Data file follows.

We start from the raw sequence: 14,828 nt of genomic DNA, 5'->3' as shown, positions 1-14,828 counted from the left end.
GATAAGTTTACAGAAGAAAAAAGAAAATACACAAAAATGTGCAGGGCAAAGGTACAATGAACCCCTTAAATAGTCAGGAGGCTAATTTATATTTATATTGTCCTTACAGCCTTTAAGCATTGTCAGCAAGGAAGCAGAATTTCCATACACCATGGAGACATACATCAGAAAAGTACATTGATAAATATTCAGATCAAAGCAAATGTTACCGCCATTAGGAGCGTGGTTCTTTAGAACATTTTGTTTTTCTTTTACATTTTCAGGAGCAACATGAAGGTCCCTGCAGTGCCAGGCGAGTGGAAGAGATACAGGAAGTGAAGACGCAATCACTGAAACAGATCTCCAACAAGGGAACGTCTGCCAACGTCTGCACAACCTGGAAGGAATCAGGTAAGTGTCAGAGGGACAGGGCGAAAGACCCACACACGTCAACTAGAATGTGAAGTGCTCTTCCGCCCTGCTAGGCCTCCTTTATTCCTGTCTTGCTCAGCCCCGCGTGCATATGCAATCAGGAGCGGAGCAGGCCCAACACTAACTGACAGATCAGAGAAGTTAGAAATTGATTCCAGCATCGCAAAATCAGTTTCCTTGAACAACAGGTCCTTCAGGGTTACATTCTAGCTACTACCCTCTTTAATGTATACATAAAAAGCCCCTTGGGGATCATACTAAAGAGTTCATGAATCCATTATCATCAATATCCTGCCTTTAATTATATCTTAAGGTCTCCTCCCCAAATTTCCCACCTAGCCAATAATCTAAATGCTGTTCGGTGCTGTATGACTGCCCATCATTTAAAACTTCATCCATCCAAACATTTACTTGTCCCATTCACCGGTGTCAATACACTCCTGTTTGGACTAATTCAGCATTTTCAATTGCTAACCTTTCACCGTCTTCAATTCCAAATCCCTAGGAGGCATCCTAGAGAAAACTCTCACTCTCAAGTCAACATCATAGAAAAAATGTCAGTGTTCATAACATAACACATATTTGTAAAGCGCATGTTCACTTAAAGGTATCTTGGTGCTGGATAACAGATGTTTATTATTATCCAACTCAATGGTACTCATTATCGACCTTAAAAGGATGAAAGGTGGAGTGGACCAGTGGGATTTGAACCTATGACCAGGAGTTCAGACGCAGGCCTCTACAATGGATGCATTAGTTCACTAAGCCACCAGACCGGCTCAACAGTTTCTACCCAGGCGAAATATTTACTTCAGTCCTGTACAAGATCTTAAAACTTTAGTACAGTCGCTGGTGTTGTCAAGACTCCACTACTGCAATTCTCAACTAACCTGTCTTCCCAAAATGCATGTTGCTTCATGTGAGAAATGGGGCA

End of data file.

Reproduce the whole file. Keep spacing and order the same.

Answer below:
We start from the raw sequence: 14,828 nt of genomic DNA, 5'->3' as shown, positions 1-14,828 counted from the left end.
GATAAGTTTACAGAAGAAAAAAGAAAATACACAAAAATGTGCAGGGCAAAGGTACAATGAACCCCTTAAATAGTCAGGAGGCTAATTTATATTTATATTGTCCTTACAGCCTTTAAGCATTGTCAGCAAGGAAGCAGAATTTCCATACACCATGGAGACATACATCAGAAAAGTACATTGATAAATATTCAGATCAAAGCAAATGTTACCGCCATTAGGAGCGTGGTTCTTTAGAACATTTTGTTTTTCTTTTACATTTTCAGGAGCAACATGAAGGTCCCTGCAGTGCCAGGCGAGTGGAAGAGATACAGGAAGTGAAGACGCAATCACTGAAACAGATCTCCAACAAGGGAACGTCTGCCAACGTCTGCACAACCTGGAAGGAATCAGGTAAGTGTCAGAGGGACAGGGCGAAAGACCCACACACGTCAACTAGAATGTGAAGTGCTCTTCCGCCCTGCTAGGCCTCCTTTATTCCTGTCTTGCTCAGCCCCGCGTGCATATGCAATCAGGAGCGGAGCAGGCCCAACACTAACTGACAGATCAGAGAAGTTAGAAATTGATTCCAGCATCGCAAAATCAGTTTCCTTGAACAACAGGTCCTTCAGGGTTACATTCTAGCTACTACCCTCTTTAATGTATACATAAAAAGCCCCTTGGGGATCATACTAAAGAGTTCATGAATCCATTATCATCAATATCCTGCCTTTAATTATATCTTAAGGTCTCCTCCCCAAATTTCCCACCTAGCCAATAATCTAAATGCTGTTCGGTGCTGTATGACTGCCCATCATTTAAAACTTCATCCATCCAAACATTTACTTGTCCCATTCACCGGTGTCAATACACTCCTGTTTGGACTAATTCAGCATTTTCAATTGCTAACCTTTCACCGTCTTCAATTCCAAATCCCTAGGAGGCATCCTAGAGAAAACTCTCACTCTCAAGTCAACATCATAGAAAAAATGTCAGTGTTCATAACATAACACATATTTGTAAAGCGCATGTTCACTTAAAGGTATCTTGGTGCTGGATAACAGATGTTTATTATTATCCAACTCAATGGTACTCATTATCGACCTTAAAAGGATGAAAGGTGGAGTGGACCAGTGGGATTTGAACCTATGACCAGGAGTTCAGACGCAGGCCTCTACAATGGATGCATTAGTTCACTAAGCCACCAGACCGGCTCAACAGTTTCTACCCAGGCGAAATATTTACTTCAGTCCTGTACAAGATCTTAAAACTTTAGTACAGTCGCTGGTGTTGTCAAGACTCCACTACTGCAATTCTCAACTAACCTGTCTTCCCAAAATGCATGTTGCTTCATGTGAGAAATGGGGCA